Source: Pixar’s Rules For Storytelling – Business Insider

P.S. You can also pick up an annotated e-book version here.

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9 Ways The Mind Resists Persuasion and How To Sustain or Overcome Them – PsyBlog

Running into resistance, when you set out to make sales?

Maybe that’s because you’re running up against one of these nine big roadblocks to persuasion.

Fortunately, say these psych professionals, all nine of these common obstacles are easily overcome.

See here to find out how…

9 Ways The Mind Resists Persuasion and How To Sustain or Overcome Them – PsyBlog

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The Science of Persuasion

If you haven’t heard of Dr. Robert Cialdini, you’re probably not a copywriter. And if you are, but you haven’t read his book “Influence,” you’re probably not serious about your craft. To make up for lost time — or as a refresher — watch this video. Powerful stuff…

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What Trump Gets Seriously Wrong…

Nope, I’m not gearing up for a political diatribe. That’s not our beat. But when it comes to productivity, there’s been another topic on my mind…

What’s the one thing that Donald Trump… and Martha Stewart… and talented film and TV hottie Elizabeth Banks… also my wife and sometimes me… oh, and, way too many Americans… get all wrong?

It’s pretty well summed here, in a scathing critique of an epidemic error that, quite possibly, Americans are more inclined to make than most.

Check out the source link below to find out what. (And yes, relax, Cupcake, I did say this has nothing to do with politics)…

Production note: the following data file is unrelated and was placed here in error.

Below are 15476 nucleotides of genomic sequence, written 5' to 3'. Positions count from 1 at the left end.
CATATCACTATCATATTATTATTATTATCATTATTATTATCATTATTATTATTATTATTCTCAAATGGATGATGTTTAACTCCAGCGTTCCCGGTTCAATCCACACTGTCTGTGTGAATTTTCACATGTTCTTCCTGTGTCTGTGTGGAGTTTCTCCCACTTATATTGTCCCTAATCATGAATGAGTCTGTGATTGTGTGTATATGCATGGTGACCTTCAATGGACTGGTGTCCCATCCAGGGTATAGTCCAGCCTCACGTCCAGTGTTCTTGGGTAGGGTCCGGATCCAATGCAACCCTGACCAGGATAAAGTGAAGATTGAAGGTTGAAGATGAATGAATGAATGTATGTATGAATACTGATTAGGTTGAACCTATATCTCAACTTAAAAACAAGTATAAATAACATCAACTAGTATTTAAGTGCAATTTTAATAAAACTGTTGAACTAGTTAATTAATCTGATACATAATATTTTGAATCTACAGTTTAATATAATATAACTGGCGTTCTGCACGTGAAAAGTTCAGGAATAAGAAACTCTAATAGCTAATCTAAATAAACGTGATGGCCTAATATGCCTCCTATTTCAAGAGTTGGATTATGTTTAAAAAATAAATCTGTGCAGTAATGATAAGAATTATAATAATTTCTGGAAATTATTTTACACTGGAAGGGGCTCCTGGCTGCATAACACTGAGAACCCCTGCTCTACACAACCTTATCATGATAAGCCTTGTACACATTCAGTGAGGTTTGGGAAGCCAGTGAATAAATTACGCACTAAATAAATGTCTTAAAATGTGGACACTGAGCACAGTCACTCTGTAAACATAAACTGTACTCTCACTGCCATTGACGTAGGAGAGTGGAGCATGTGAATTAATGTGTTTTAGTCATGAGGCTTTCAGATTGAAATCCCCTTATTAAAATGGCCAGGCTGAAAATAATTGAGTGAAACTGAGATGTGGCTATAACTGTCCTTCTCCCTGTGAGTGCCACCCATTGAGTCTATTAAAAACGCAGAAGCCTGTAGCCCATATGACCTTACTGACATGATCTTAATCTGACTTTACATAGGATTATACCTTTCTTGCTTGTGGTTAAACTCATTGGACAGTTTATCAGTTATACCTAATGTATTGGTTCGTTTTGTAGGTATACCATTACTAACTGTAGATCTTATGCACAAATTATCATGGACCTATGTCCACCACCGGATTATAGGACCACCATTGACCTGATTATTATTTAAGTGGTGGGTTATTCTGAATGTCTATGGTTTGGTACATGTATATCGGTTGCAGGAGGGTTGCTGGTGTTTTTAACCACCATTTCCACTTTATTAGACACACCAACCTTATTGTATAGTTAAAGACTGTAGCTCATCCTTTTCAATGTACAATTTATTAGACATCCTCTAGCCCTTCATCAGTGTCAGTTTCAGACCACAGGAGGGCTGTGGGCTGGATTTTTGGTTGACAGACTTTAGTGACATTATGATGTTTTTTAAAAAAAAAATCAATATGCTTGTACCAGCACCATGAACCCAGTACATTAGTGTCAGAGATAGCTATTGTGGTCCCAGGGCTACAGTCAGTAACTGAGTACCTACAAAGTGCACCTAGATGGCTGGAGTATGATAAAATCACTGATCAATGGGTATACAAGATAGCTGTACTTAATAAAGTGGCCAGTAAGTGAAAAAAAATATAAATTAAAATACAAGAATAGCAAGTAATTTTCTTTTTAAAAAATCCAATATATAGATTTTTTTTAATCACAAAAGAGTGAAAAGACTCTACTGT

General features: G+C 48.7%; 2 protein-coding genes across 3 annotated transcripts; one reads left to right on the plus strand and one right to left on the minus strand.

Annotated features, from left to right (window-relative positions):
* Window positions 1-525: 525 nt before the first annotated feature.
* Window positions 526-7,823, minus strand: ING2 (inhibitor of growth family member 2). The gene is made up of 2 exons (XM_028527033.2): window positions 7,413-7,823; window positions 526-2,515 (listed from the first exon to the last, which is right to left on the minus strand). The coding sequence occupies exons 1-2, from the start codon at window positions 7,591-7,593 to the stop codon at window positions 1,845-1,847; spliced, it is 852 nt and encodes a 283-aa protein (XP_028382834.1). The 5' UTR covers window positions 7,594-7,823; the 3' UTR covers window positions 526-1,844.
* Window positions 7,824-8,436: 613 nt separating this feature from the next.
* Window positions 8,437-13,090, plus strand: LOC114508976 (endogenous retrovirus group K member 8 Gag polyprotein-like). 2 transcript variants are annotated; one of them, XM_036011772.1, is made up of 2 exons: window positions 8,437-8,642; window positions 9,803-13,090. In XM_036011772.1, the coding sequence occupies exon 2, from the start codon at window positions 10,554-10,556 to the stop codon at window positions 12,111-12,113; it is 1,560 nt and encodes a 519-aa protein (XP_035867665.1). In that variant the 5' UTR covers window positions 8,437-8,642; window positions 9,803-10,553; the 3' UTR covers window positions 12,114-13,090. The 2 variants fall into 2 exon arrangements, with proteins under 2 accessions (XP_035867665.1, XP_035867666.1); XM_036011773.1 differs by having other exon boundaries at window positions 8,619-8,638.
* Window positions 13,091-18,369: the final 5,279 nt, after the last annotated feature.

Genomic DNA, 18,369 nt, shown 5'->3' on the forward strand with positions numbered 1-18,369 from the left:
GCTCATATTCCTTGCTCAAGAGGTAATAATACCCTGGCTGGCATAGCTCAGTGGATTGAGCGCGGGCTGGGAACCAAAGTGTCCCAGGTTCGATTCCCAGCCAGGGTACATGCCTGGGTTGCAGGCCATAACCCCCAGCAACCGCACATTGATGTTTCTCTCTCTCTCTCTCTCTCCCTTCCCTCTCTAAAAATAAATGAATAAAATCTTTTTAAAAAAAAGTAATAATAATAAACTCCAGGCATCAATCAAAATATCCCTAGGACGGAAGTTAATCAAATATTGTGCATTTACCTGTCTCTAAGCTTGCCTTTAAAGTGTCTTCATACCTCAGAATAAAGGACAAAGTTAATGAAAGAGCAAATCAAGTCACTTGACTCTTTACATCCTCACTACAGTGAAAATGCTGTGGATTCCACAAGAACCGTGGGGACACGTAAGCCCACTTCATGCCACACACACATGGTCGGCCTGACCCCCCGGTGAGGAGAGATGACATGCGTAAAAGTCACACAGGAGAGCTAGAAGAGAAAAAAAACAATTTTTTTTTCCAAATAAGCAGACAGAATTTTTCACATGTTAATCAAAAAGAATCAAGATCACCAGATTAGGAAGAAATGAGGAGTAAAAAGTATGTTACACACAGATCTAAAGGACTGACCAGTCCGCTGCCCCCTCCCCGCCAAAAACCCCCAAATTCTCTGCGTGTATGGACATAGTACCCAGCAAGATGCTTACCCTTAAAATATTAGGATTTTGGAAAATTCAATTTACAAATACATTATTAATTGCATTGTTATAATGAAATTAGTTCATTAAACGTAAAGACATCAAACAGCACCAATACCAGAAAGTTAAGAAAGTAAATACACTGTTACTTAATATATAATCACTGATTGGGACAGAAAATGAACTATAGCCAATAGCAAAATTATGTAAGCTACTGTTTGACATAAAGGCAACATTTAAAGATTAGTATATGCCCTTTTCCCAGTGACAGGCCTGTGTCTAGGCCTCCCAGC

Source: Even These Successful People Are Terribly Misguided About This One Important Thing

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We’ll Always Have Paris…

A lot of you guys have asked how we’ve fared here in Paris, after the shootings on Friday the 13th.

I thank you for that. It was thoughtful, considerate… and heartwarming… to hear from so many people. At last count, probably over 350 or so, between Facebook, emails and calls.

We are fine.

Rattled and sad about it all… but fine.

When the shootings happened, we were out to dinner with friends, about a mile from the attacks. We heard the news when our waiter brought our bill. We high-tailed it home, on side streets, to get back to the kids, who were without a sitter. (They’re getting just old enough.)

Everybody we know here is okay too, though some live close — about 100 meters — up the street from on of the deadliest cafe shootings… another lives near the Bataclan… and one more friend, a journalist, was at the stadium covering the game.

Friends of friends weren’t as lucky. It seems like everybody knows somebody who was killed or injured at one of the sites.

We’ve also been asked many times since what we think about the events and what we expect will happen next. I gave an interview about it to a friend, on national radio. But the truth is… I have no idea. Nor does anybody.

Save for outpourings of grief and sympathy, I’ve heard little that seems like a just response.

Not the political solutions, not the podium pounding, not the peripheral paranoia.

And yet, here in Paris… Already, the cafes are full again. So are the streets and busses. We’re back to business as usual. And I think, but can’t be sure, that’s a good thing.

 

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Improve Your Copywriting in 15 Steps

Improve Your Copywriting in 15 Steps (via http://www.jobcrusher.com)

Talented copywriters are able to motivate people to take action by purchasing goods or services through writing alone. You can ensure a higher conversion and click through rate simply by providing excellent copy. If your landing page is poorly written…

(more…)

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7 Easy Ways to Get More From Writers

whipsmart.pngWhat’s the single best way to make sure you get what
you want out of the writers you’ll hire?

I’ll give you not just one but seven easy ways to guarantee a quality result, in today’s issue.